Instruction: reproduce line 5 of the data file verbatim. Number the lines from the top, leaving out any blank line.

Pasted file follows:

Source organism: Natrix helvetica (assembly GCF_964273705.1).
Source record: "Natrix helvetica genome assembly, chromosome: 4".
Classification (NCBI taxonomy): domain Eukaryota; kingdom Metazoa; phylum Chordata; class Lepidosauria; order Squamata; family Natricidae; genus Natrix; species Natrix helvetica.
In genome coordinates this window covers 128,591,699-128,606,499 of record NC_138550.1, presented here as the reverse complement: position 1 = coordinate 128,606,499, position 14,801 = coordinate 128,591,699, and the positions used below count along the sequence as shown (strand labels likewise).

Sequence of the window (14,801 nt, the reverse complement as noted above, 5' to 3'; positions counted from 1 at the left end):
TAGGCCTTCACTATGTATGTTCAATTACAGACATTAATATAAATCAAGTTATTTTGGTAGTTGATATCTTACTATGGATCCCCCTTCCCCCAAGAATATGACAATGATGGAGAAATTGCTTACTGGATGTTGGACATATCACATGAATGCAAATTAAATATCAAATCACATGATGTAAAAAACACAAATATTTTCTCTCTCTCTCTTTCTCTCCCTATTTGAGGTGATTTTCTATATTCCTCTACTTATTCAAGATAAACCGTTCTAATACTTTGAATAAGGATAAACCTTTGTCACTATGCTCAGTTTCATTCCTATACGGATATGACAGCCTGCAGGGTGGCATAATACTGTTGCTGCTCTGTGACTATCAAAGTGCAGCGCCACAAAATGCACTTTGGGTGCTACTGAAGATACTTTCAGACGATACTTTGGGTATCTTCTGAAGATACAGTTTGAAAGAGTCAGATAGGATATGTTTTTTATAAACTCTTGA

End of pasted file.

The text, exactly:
Sequence of the window (14,801 nt, the reverse complement as noted above, 5' to 3'; positions counted from 1 at the left end):